Caleb (PW 5) also indicated that the second accused was carrying chicken and a piece of wood while the first accused assaulted the deceased using a piece of Y10 metal rod. Most importantly be (PW 5) indicated that prior to the incident during the day the deceased and himself had been in the homestead of the first accused who hired them to carry out some works in her house. That, he was later in the evening paid for the job done but not the deceased who was given hens to take to the second accused and get his money. It was at that juncture that they parted ways only for him to hear shouts and screams in the night. He enquired and it was then that he found the deceased being assaulted by the accused in a maize plantation.
 Although the evidence of all the foregoing prosecution witness was laced with insignificant discrepancies and contradictions, it was cogent and reasonably credible as to prove that the accused were actually at the scene on the material date and time of the offence and that they actually participated in assaulting and causing the death of the deceased. They provoked the entire episode and led a horde of villagers in assaulting and killing the deceased. The witness aforementioned positively identified indeed recognized them with the help of light from flash lights, solar lamps and motor cycle head lamps which provided favourable conditions for positive identification and rendered the possibility of mistaken identify quite remote.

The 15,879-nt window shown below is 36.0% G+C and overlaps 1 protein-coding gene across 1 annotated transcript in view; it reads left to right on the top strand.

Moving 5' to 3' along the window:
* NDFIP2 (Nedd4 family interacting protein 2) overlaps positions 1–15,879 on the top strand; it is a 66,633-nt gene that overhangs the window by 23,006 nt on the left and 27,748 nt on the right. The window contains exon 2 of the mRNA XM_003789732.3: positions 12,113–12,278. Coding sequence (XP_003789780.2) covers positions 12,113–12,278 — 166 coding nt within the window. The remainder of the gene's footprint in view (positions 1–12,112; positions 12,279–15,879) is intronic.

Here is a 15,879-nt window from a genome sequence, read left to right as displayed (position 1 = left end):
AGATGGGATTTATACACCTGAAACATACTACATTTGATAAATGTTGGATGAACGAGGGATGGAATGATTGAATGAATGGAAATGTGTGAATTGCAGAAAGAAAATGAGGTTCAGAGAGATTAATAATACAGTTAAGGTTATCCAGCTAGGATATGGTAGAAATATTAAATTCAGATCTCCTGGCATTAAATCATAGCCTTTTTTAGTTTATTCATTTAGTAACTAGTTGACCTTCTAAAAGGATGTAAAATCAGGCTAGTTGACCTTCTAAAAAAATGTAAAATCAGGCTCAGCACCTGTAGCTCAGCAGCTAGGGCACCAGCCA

The duration of time that the incident lasted provided adequate opportunity for the witness to positively identify the accused whose alibi defence was effectively discredited and disproved by the entire prosecution evidence which also showed that the report made by the first accused to the police was done after the fact and as a means to cover up her role in igniting the unlawful transaction against the deceased and actually participating in it.
 Indeed, the prosecution evidence against the first accused and her co-accuseds proved and established that they were positively identified as being part of the mob of people who assaulted and killed the deceased in what is known as “mob justice” instead of “mob injustice”.
In sum, the prosecution case against the accused was proved against them beyond reasonable doubt. Accordingly, the three accused are hereby found guilty as charged and convicted.
J U D G E
[DELIVERED & SIGNED THIS 15TH DAY OF DECEMBER 2021]